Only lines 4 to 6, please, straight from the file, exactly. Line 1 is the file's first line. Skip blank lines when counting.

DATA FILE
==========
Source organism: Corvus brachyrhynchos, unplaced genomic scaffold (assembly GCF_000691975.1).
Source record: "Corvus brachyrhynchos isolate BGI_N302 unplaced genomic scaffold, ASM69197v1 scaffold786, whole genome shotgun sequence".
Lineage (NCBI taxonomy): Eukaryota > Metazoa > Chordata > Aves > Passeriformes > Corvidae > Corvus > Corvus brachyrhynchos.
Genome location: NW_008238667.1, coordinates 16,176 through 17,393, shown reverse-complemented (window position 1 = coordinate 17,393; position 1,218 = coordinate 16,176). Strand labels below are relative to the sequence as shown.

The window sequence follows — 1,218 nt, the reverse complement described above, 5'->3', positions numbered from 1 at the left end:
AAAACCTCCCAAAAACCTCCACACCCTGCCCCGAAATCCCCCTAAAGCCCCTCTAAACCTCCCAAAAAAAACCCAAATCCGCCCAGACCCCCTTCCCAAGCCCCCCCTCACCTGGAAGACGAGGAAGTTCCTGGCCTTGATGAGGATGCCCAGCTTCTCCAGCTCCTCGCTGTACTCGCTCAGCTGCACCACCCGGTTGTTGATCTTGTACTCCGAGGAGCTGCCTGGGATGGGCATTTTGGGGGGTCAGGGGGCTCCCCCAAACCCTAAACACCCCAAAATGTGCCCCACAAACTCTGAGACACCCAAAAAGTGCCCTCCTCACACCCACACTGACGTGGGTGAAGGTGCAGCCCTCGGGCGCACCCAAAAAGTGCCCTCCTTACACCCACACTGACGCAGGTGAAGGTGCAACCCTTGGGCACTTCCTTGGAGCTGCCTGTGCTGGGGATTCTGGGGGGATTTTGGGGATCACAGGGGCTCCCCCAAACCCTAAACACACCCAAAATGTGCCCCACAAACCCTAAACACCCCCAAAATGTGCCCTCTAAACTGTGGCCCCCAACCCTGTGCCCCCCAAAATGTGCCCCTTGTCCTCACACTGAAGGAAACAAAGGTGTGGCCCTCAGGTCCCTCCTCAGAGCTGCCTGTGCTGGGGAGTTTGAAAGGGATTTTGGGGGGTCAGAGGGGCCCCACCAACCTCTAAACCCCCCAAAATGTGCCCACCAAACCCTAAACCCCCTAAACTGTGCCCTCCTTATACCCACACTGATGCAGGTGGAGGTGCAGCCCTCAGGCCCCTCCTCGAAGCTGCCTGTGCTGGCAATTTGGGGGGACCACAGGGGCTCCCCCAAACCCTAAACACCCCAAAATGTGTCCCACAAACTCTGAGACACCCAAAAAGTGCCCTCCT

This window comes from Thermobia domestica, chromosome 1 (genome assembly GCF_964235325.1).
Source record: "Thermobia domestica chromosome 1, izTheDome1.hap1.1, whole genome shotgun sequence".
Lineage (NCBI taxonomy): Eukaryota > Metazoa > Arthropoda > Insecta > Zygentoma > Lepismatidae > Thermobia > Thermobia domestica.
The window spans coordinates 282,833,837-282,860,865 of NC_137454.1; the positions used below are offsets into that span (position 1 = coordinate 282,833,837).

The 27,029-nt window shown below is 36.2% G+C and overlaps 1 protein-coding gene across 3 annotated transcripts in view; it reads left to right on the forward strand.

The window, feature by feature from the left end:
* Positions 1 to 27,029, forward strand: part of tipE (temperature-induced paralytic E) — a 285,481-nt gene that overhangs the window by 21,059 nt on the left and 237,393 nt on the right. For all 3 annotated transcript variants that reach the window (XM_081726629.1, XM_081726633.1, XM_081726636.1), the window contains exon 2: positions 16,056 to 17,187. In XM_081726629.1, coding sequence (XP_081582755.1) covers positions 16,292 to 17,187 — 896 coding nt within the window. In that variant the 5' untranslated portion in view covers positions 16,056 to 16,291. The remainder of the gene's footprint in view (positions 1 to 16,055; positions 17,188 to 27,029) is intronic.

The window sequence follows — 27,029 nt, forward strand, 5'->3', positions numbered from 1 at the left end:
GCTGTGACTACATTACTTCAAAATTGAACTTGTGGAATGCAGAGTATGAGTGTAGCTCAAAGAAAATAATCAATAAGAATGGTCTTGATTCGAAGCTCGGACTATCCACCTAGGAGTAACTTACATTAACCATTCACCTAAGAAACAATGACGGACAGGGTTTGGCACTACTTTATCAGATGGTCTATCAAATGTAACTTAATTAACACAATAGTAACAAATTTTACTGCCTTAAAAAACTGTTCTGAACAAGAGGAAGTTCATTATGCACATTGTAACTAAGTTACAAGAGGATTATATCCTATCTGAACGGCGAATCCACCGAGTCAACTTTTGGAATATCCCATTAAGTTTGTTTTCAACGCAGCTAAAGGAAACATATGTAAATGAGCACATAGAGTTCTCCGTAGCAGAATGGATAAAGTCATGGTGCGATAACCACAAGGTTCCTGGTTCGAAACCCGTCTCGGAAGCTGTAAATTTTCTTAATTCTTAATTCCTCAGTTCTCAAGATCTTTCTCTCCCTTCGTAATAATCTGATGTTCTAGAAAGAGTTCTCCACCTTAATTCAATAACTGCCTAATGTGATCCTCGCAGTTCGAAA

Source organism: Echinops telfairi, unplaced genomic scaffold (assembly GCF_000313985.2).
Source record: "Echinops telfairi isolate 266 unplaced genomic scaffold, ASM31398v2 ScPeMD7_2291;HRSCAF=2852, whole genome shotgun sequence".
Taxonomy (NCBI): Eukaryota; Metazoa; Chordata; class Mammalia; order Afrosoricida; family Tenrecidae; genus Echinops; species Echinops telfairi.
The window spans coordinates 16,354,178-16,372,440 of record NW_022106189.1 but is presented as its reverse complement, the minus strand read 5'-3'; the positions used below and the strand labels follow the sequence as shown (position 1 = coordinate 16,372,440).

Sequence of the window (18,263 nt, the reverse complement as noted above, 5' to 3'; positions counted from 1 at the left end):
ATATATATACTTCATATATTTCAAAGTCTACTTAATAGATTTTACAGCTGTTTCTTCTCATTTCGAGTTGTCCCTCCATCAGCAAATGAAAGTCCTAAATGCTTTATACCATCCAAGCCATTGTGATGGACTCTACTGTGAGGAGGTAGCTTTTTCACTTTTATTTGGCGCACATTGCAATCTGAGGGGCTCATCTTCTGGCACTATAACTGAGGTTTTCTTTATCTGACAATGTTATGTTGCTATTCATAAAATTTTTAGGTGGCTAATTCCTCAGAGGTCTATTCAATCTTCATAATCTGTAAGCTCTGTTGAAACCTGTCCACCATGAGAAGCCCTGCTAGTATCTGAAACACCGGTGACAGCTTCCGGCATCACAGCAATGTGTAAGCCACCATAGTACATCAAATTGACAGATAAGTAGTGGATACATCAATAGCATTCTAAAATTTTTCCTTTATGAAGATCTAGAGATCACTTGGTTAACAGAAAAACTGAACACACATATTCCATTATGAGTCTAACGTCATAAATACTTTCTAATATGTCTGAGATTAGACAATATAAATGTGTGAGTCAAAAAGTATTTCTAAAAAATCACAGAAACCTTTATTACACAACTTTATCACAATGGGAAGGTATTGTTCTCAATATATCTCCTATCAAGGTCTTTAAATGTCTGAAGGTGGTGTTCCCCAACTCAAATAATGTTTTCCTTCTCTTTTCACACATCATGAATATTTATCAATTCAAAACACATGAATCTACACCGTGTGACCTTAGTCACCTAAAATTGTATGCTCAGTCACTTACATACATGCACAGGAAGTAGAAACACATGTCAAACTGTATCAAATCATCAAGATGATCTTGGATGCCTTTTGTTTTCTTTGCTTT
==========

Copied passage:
Genome location: NW_008238667.1, coordinates 16,176 through 17,393, shown reverse-complemented (window position 1 = coordinate 17,393; position 1,218 = coordinate 16,176). Strand labels below are relative to the sequence as shown.

The window sequence follows — 1,218 nt, the reverse complement described above, 5'->3', positions numbered from 1 at the left end:
AAAACCTCCCAAAAACCTCCACACCCTGCCCCGAAATCCCCCTAAAGCCCCTCTAAACCTCCCAAAAAAAACCCAAATCCGCCCAGACCCCCTTCCCAAGCCCCCCCTCACCTGGAAGACGAGGAAGTTCCTGGCCTTGATGAGGATGCCCAGCTTCTCCAGCTCCTCGCTGTACTCGCTCAGCTGCACCACCCGGTTGTTGATCTTGTACTCCGAGGAGCTGCCTGGGATGGGCATTTTGGGGGGTCAGGGGGCTCCCCCAAACCCTAAACACCCCAAAATGTGCCCCACAAACTCTGAGACACCCAAAAAGTGCCCTCCTCACACCCACACTGACGTGGGTGAAGGTGCAGCCCTCGGGCGCACCCAAAAAGTGCCCTCCTTACACCCACACTGACGCAGGTGAAGGTGCAACCCTTGGGCACTTCCTTGGAGCTGCCTGTGCTGGGGATTCTGGGGGGATTTTGGGGATCACAGGGGCTCCCCCAAACCCTAAACACACCCAAAATGTGCCCCACAAACCCTAAACACCCCCAAAATGTGCCCTCTAAACTGTGGCCCCCAACCCTGTGCCCCCCAAAATGTGCCCCTTGTCCTCACACTGAAGGAAACAAAGGTGTGGCCCTCAGGTCCCTCCTCAGAGCTGCCTGTGCTGGGGAGTTTGAAAGGGATTTTGGGGGGTCAGAGGGGCCCCACCAACCTCTAAACCCCCCAAAATGTGCCCACCAAACCCTAAACCCCCTAAACTGTGCCCTCCTTATACCCACACTGATGCAGGTGGAGGTGCAGCCCTCAGGCCCCTCCTCGAAGCTGCCTGTGCTGGCAATTTGGGGGGACCACAGGGGCTCCCCCAAACCCTAAACACCCCAAAATGTGTCCCACAAACTCTGAGACACCCAAAAAGTGCCCTCCT